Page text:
A.H. v. P.B., 2 P.3d 627 (Alaska 2000)
Supreme Court No. S-9095Supreme Court of Alaska.
[No. 5278 — May 26, 2000]
Appeal from the Superior Court of the State of Alaska, Third Judicial District, Kenai, Harold M. Brown, Judge. Superior Court No. 3KN-96-107 CI.Page 628
A.H., pro se, Florence, Arizona.
Before MATTHEWS, Chief Justice, EASTAUGH, FABE, BRYNER, and CARPENETI, Justices.
1. A.H. and P.B. had a son, born in 1993. In 1997 the superior court awarded sole legal custody and primary physical custody of the child to P.B. and visitation to A.H. Several months later A.H.’s probation for a prior felony conviction was revoked and he was incarcerated. By order of May 12, 1998, A.H. was given telephonic visitation with his son twice a month. In late 1998, asserting that he had experienced problems in exercising his telephonic visitation, A.H. moved to enforce his visitation rights. By letter of February 15, 1999, P.B. asked the court to reduce A.H.’s visitation to once a month; she based her request on her allegations that A.H. had missed several telephonic visits and was not writing to his child. A.H. opposed P.B.’s informal request to reduce his visitation. A.H.’s opposition explained that he had logistical problems in making telephone calls from his place of incarceration and that P.B. had thwarted his ability to telephone his son. On March 4, 1999, the superior court, without conducting a hearing, entered an order granting P.B.’s request and reducing A.H.’s telephonic visits to once a month. The order does not state any reason for granting P.B.’s request. A.H. sought reconsideration of the March 4, 1999 order and asserted that evidence supported his allegations that it was not his fault his attempts to telephone his son had been unsuccessful. The court denied A.H.’s reconsideration motion, stating that the court was not convinced that one telephonic visit per month was “insufficient,” given that A.H. could supplement his communication with his son by writing letters.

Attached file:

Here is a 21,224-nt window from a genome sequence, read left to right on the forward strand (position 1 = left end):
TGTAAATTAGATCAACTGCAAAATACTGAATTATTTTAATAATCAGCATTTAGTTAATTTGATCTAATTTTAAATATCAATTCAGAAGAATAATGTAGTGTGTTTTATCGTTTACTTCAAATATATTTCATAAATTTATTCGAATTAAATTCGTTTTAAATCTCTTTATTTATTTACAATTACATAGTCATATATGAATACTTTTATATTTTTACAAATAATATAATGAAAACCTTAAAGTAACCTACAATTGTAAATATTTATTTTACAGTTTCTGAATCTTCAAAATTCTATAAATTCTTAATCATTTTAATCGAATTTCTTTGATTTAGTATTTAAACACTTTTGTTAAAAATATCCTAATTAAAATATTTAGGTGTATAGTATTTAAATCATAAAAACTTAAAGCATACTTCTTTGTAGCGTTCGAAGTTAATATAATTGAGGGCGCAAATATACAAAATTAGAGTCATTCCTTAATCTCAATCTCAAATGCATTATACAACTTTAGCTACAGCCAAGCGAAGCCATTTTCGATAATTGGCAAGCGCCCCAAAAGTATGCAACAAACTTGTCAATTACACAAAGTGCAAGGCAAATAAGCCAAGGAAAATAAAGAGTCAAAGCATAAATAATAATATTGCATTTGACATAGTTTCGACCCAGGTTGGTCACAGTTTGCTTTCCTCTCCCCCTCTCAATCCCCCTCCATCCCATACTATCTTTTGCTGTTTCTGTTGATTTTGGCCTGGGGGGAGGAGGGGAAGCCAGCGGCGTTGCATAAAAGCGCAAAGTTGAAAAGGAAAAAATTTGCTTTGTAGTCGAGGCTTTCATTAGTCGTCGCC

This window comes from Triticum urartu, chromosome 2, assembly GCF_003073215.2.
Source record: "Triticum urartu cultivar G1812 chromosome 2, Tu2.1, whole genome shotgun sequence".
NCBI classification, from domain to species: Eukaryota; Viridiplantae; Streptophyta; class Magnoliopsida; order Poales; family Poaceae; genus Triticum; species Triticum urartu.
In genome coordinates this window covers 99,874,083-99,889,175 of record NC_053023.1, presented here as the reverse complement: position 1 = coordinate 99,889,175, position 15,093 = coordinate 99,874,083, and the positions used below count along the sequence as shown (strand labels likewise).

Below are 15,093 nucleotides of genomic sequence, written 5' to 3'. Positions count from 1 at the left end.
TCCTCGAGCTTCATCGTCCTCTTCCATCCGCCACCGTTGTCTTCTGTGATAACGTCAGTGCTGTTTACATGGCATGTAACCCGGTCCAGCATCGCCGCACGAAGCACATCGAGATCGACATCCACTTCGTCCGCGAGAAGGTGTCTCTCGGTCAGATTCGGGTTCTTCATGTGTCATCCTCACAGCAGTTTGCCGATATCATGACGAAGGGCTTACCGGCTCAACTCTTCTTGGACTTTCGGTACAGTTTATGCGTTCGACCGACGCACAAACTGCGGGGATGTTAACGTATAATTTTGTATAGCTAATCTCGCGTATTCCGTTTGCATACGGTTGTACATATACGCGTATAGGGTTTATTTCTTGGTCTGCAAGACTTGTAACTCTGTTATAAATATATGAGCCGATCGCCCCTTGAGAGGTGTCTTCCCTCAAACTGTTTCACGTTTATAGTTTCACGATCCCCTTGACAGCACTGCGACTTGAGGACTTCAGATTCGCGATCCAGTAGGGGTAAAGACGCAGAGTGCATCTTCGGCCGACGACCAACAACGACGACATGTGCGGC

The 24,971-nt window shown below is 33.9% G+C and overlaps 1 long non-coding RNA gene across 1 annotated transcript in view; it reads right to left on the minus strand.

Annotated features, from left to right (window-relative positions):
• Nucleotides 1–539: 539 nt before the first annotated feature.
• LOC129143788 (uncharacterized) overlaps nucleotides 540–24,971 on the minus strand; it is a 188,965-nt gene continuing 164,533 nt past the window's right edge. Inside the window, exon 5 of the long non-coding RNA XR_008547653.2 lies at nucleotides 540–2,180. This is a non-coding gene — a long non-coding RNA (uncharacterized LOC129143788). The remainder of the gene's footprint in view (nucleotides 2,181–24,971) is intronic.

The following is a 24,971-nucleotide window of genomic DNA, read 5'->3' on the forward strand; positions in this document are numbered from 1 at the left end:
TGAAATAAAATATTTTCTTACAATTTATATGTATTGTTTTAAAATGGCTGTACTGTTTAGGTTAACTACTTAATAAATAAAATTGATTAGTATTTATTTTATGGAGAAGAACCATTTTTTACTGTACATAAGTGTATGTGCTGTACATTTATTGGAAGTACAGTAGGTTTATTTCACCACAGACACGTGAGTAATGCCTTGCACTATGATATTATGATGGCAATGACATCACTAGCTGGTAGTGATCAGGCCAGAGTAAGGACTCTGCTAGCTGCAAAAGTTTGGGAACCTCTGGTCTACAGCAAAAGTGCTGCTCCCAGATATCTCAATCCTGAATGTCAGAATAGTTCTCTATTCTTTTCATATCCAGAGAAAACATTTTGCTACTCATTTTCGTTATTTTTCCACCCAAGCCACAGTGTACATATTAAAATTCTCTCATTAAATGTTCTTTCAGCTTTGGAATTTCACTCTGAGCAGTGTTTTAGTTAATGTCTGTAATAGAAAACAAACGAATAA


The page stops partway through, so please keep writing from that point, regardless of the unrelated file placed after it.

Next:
2. We vacate the order of March 4, 1999, for two reasons. First, it contains no findings that a reduction of visitation was in the child’s best interest.[fn1] Second, the reduction was ordered without giving A.H. an opportunity to be heard. When a superior court is asked to make a material and substantial change to a visitation arrangement, it should not do so without permitting all parties to be heard, at least telephonically.[fn2]
3. A.H. also argues on appeal that it was error not to grant A.H.’s December 7, 1998 motion for recusal. The superior court did not reach the merits of A.H.’s recusal motion because the court believed A.H. had not served a copy of the motion on P.B. The record, however, contains A.H.’s original December 7, 1998 certificate of service which was apparently filed with the recusal motion. Upon remand, the superior court must first consider the recusal motion. If there is any lingering question about whether it was actually served on P.B., P.B. should be given an opportunity to oppose the motion.
4. A.H. also implies that the superior court exhibited partiality to P.B. by accepting ex parte communications from P.B., and by functioning as P.B.’s “personal secretary” when it forwarded to A.H. copies of P.B.’s ex parte communications. The record does not establish that the court acted inappropriately in this regard. Both parties, one who appeared pro se at all times, and the other who appeared pro se after her attorney withdrew in 1997, besieged the superior court with communications expressly, and sometimes impliedly, seeking relief of various sorts. Some of these communications were ex parte, or were not accompanied by proof of service. The Alaska Code of Judicial Conduct prohibits a judge from initiating, permitting, or considering ex parte communications in pending or impending matters.[fn3] Dealing with pro se litigants who are unablePage 629